BigQuery is an excellent data warehouse solution until you pay thousands of dollars for that. After you reach this situation, you start to wonder how to decrease BigQuery costs.
However, it’s not a BigQuery drawback but a push for customers to optimise queries and follow best practices for tables and SQL operations. After all, running better-optimised queries usually means making your analytics greener (fewer CO2 emissions) and more GDPR compliant.
Therefore, I collected all available solutions on the internet on how to decrease BigQuery costs in 2023. Thus, you can apply them today to reduce expenses tomorrow. Let’s start with the first one.
Check Query Cost Before Execution
The first is an essential element of any analytics work with the data warehouse. You should monitor how much data you work with or query using SQL.
Since BigQuery is one of the leading solutions, Google made it easy for you to know how much data you work with whenever you execute SQL queries. You can check the data amount in the console window’s top right corner.
And, when you start to play with your following queries to retrieve fewer data, you will understand that the four core elements of BigQuery are the following ones.
Avoid Select *
Firstly, you should avoid using “Select * FROM <Table>” because this way BigQuery reads data in the dataset and if your table has 10+ or even 25+ columns, you will pay for the data in every column even if you don’t need it.
Therefore, whenever you query the data, try using as few columns as possible. If you need to aggregate the data using COUNT(), SUM() or others, try to use the same column you use for grouping and calculations; for instance, if you are interested in the number of visits per country and one row represents one visit, then you can use “country” to group and count visits.
Forget Limit 100
As mentioned above, columns are the main element that regulates whether your billing increases when you work with BigQuery tables or decreases.
Therefore, you can forget the “Limit 100” that BigQuery adds by default. It doesn’t change your billing; you can query 100 rows or 1,000,000, but the billing will remain the same.
Look at my screenshot below and check your BigQuery console; you will find the same.
Preview Table Instead of Select * FROM <table>
Thirdly, avoid using “select * from <table>” just to preview the data. Whenever you do this, you pay Google for that. Instead of doing that, you can go to the table and click “Preview” there, and you can see all data and all columns and their names there.
If you are new to BigQuery, after you start to use “Preview”, you can find a significant decrease in your BigQuery billing.
Use INT64 columns for ORDER BY or JOIN
And fourthly, whenever you join or order by tables in BigQuery, try to use INT64 columns. Almost every data warehouse spends less execution time if the column is INT64.
Therefore, Microsoft SQL Server has an ID in every table. Because it’s much more efficient to join tables this way, it’s the same with BigQuery.
For instance, you can have two tables, one with purchases users made and another with users’ profiles (full name, email address, country, etc.). Even though you can have an email address in two tables, you shouldn’t use it for the join clause, use purchase reference or purchase id in this context and BigQuery rewards you with fewer costs for this query.
Pre-aggregate the table for reports and dashboards
Because analysts usually use BigQuery to prepare the report or prepare the dataset for the new dashboard, it’s also worth mentioning that it’s much better to pre-aggregate data or create a materialised view (read further to know more about it) instead of using multiple tables and connecting them all to Tableau or Google Looker Studio.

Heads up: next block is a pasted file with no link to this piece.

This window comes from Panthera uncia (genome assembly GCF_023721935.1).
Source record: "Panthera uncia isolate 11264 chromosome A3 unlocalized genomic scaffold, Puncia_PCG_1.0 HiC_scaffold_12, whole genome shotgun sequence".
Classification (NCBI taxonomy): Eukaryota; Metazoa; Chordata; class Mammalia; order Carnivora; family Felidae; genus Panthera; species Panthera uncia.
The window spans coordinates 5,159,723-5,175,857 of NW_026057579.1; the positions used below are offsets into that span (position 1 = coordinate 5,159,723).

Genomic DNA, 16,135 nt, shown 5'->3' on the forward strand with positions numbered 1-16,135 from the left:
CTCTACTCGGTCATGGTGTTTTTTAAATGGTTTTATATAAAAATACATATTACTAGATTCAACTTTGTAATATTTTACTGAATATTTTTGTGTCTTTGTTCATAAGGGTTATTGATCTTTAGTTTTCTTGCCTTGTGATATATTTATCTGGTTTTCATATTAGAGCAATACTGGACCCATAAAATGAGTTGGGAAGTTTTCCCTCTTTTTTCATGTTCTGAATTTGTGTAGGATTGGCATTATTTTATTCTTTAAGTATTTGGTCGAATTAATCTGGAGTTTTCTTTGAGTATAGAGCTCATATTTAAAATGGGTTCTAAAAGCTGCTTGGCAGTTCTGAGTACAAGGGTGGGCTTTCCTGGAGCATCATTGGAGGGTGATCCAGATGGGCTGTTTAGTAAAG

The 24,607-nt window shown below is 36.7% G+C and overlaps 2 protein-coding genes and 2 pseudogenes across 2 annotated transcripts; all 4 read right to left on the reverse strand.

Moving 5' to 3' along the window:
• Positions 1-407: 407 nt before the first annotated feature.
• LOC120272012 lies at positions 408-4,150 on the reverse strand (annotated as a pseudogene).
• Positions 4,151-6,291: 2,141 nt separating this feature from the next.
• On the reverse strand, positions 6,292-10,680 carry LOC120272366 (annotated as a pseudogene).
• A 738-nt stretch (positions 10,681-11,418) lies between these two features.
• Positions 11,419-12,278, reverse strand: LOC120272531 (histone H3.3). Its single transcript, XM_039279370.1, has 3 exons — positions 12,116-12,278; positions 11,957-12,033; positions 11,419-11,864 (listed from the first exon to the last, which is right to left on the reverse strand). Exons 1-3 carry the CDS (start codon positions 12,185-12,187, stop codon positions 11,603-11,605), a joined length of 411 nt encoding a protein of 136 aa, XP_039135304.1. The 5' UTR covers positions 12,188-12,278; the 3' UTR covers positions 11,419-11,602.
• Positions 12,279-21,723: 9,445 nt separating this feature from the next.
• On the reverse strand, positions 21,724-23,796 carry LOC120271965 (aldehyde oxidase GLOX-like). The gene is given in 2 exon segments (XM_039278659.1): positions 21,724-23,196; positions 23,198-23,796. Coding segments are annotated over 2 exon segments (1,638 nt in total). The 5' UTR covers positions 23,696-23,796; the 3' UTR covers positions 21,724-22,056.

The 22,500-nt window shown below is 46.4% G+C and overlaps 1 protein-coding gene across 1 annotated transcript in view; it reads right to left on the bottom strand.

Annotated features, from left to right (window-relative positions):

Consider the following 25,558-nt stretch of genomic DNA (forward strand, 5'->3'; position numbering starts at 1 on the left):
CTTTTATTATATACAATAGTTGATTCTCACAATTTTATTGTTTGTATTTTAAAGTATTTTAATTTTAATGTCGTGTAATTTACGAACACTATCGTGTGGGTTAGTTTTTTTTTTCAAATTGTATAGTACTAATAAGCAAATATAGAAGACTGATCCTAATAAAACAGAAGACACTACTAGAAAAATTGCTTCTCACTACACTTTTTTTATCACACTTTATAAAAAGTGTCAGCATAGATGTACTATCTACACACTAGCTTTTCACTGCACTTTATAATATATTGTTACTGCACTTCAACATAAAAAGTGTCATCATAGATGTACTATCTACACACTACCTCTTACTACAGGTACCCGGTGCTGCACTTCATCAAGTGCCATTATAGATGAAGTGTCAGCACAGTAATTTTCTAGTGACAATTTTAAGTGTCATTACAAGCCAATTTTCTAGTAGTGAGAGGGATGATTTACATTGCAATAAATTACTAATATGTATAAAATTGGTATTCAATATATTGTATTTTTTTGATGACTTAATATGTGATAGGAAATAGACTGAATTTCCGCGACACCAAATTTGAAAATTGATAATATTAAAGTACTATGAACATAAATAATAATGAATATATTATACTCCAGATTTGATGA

Therefore, pre-aggregating data using SQL statements before using it for the dashboard. If you aggregate it beforehand, you will pay less after since your data visualisation solution won’t operate with 1 or 100 gb tables but with 1 or 10 mb ones.
Returning to the example with purchases by countries I mentioned early in this, you can aggregate your table using SQL instead of joining Tableau or blending in Looker Studio.
Also, as a part of that, please always remember how frequently you want to update your dashboard. Many people are obsessed with real-time analytics though they can check your dashboard once per day or even once per week.
If your dashboard represents weekly data, updating it only once weekly and removing the non-full week from your dashboard can make sense and will decrease your BigQuery billings.
Use Incremental Table Update
So, you aggregate the table in BigQuery and even use scheduling queries to update it regularly, but the solution drops the table and creates a new one.
It’s a waste of resources! Instead of creating a table every time from scratch, you can insert new data into the table. It’s called incremental table update and requires fewer BigQuery capacities than overwriting the entire dataset.
Build Materialized Views
Though you can use incremental table updates for many tables, I encourage you to look at materialized views in BigQuery. This works as an incremental table update and can significantly decrease your billing.
The difference between using them and incremental table is small, but it’s worth mentioning them here since Google recommends using them for the following reasons:
- Zero maintenance. Materialized views are recomputed in the background when the base tables change. Any incremental data changes from the base tables are automatically added to the materialized views, with no user action required.
- Fresh data. Materialized views return fresh data. If changes to base tables might invalidate the materialized view, then data is read directly from the base tables. If the changes to the base tables do not invalidate the materialized view, then rest of the data is read from the materialized view and only the changes are read from the base tables.
- Smart tuning. If any part of a query against the source table can be resolved by querying the materialized view, then BigQuery reroutes the query to use the materialized view for better performance and efficiency.